For breakfast, Kachan would place the soft, pale pink sacs over hot coals glowing in a small countertop binchotan grill. She’d flip them, each sac about the size of a cocktail wiener, until the edges were charred and smoky, and the sacs firm enough that they could be crumbled over warm rice. As we ate, we’d tear nori sheets into small bits, sprinkle them on top and stir the mixture with chopsticks.
At least, that’s how I remember it. My mother says Kachan probably cooked the tarako in a small-handled fish basket held directly over the gas flame of the kitchen burner. My older sister, Aya, insists that she did it in a small frying pan, the egg sac swelling until it burst, sending tiny eggs skittering across the hot metal. I also distinctly remember her broiling tarako in the same tabletop toaster oven where she toasted shokupan.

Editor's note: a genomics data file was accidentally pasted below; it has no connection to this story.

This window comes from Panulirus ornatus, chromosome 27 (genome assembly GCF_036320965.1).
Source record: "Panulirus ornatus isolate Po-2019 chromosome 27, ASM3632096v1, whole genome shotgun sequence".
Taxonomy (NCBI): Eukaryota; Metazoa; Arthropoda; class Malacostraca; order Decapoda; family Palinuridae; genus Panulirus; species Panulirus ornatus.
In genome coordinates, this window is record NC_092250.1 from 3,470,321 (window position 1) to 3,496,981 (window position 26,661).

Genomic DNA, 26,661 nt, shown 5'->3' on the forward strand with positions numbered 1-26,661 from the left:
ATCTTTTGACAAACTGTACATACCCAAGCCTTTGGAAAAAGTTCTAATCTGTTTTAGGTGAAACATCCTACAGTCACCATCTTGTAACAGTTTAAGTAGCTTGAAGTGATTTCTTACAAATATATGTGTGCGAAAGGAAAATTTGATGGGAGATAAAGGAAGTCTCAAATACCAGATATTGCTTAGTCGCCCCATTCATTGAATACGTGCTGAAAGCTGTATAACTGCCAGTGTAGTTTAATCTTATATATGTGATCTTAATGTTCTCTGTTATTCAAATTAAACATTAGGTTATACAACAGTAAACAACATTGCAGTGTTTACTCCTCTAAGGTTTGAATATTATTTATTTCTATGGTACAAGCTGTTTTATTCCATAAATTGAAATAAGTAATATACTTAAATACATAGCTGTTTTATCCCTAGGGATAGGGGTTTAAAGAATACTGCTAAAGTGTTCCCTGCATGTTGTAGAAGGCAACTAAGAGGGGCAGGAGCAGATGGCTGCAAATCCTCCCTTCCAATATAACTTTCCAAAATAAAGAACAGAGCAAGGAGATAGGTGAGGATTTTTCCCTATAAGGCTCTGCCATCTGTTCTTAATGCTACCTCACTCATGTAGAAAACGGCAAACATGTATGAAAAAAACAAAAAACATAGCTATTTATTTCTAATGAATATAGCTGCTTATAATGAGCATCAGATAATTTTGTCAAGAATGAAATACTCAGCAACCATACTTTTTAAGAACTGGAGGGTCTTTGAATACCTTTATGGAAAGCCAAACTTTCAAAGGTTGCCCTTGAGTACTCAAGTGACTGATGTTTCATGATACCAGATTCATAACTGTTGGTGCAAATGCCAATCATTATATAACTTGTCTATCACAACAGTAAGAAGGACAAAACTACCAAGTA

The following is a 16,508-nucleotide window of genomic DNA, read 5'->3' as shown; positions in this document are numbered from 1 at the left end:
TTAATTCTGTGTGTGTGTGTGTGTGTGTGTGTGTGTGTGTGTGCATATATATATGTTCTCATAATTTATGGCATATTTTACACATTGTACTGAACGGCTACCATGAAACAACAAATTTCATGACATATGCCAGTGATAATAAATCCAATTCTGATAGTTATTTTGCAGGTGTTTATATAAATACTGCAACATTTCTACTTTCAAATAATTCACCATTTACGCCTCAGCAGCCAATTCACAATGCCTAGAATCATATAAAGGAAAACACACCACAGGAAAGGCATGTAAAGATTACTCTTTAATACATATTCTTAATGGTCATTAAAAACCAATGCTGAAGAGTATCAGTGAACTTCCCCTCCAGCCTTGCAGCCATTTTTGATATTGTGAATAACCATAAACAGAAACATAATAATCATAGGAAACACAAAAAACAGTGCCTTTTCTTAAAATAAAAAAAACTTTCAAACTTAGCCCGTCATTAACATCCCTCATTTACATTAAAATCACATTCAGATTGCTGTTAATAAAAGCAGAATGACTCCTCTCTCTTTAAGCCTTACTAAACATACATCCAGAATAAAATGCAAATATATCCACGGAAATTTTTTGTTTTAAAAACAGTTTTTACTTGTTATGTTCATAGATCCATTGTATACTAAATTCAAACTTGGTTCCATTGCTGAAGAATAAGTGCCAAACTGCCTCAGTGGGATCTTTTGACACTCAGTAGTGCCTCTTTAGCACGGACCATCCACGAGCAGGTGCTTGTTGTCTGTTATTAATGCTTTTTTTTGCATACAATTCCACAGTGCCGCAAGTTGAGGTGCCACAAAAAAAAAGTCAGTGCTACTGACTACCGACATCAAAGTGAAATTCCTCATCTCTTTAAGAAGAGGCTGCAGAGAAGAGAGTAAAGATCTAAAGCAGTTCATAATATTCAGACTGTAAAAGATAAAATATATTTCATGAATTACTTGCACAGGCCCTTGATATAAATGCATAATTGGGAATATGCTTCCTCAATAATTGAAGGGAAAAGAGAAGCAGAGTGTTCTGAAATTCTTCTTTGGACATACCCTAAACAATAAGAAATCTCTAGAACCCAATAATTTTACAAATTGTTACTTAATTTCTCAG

My grandmother passed away years ago, so we can’t check in with her. But over time, I’ve confirmed that every one of these techniques works just fine for tarako destined for the breakfast rice bowl (although the smokiness of charcoal can’t be beat if you can manage it). A single sac of frozen tarako is enough to flavor at least four breakfast-size bowls of rice, but I typically buy a few extra to keep in the freezer.
Since tarako, and its spicier sibling mentaiko, are used in both Korean and Japanese cuisines, the proliferation of Korean supermarket chains like H Mart has made them easier than ever to find. (In fact, mentaiko is a cognate of the Korean word for Alaskan pollock, or myeongnan, combined with the Japanese word for child, ko.) I typically get mine in trays near the frozen food department of Japanese or Korean supermarkets, and it keeps for a few months. Defrosting it is relatively quick — overnight in the fridge or an hour or two on a sheet tray on the counter — or you can keep it in the fridge for at least a week or two. (Its saltiness increases its shelf life.)
Cooking it for breakfast is a snap. I most frequently broil the egg sacs on a small sheet tray in my toaster oven or in a skillet on the stove until cooked through, while I microwave some leftover rice. Then, I crumble them over the rice, serving furikake or nori sheets on the side. It’s also wonderful raw, dolloped into the center of onigiri (seasoned rice balls).